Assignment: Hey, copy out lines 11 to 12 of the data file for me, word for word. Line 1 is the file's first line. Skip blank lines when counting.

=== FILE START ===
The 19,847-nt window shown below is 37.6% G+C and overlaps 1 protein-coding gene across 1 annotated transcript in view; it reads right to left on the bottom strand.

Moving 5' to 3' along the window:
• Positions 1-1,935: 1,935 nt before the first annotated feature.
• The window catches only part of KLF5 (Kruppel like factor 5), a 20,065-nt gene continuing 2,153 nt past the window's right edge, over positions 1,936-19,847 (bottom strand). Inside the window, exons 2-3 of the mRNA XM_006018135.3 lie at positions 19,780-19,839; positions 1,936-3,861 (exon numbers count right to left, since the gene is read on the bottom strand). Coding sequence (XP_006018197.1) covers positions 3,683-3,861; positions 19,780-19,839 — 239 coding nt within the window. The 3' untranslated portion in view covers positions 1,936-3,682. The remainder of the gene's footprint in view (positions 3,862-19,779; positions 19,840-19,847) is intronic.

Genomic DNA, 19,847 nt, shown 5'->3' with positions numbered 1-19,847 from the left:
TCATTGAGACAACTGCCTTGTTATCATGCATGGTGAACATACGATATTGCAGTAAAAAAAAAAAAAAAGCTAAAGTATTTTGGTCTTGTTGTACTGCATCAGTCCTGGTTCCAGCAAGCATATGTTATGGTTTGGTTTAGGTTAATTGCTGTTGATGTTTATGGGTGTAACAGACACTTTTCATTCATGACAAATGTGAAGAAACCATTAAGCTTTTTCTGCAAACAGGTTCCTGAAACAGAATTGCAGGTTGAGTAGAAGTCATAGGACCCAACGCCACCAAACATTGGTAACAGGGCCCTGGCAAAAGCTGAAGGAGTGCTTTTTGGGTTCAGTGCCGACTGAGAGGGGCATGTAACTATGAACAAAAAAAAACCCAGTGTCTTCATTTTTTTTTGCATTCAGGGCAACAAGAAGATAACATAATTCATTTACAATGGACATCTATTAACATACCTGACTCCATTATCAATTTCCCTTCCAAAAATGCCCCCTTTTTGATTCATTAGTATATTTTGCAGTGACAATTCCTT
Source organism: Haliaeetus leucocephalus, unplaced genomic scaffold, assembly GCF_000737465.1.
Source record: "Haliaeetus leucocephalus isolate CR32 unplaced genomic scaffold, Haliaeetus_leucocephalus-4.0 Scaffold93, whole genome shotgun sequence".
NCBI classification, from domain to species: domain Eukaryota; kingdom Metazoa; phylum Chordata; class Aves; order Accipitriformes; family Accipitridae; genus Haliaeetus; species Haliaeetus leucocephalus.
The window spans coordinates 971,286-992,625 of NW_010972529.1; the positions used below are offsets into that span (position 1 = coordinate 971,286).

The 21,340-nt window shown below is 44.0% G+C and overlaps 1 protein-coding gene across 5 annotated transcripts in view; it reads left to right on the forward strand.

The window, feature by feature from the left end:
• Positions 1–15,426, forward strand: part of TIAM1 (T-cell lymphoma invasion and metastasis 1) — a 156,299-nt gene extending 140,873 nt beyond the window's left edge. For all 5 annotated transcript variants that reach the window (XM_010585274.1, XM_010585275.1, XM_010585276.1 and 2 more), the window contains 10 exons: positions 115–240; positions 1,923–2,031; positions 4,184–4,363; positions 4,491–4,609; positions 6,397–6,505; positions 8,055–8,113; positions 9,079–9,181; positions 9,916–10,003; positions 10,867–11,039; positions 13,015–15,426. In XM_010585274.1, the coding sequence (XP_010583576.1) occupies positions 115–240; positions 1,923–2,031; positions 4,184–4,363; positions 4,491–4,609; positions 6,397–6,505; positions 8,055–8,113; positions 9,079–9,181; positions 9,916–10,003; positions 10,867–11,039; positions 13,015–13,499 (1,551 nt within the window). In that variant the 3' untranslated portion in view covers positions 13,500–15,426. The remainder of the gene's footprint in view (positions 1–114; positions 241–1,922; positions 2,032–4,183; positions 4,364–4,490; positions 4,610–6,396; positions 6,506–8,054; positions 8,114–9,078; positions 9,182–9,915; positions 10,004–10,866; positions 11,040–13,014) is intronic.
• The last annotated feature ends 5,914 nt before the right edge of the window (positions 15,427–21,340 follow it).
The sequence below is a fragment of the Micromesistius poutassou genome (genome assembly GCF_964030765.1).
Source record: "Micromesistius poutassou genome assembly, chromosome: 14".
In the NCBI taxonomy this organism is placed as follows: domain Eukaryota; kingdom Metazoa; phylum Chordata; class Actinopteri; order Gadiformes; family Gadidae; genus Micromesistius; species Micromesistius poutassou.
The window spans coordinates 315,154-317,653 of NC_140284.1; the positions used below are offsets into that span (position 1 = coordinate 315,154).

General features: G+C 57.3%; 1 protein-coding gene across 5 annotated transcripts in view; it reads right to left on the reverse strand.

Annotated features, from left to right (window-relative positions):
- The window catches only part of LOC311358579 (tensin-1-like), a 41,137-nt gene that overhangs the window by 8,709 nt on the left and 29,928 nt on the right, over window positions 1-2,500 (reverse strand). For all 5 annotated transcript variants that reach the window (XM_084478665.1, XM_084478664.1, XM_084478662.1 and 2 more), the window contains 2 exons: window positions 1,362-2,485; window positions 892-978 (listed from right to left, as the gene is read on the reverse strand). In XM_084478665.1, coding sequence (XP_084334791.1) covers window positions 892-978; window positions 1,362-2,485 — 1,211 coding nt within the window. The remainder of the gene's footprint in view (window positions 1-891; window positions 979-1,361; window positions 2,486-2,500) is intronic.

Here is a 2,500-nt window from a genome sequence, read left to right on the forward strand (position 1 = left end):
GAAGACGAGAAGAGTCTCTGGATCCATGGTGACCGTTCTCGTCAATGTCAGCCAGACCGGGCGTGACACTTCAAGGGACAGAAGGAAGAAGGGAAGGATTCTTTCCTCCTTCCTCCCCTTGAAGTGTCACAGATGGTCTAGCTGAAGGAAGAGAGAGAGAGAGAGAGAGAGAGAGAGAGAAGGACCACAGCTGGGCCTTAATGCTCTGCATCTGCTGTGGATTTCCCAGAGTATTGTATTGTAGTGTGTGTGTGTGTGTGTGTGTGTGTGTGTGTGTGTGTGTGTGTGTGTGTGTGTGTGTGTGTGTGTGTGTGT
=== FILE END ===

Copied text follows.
The 21,340-nt window shown below is 44.0% G+C and overlaps 1 protein-coding gene across 5 annotated transcripts in view; it reads left to right on the forward strand.

The window, feature by feature from the left end: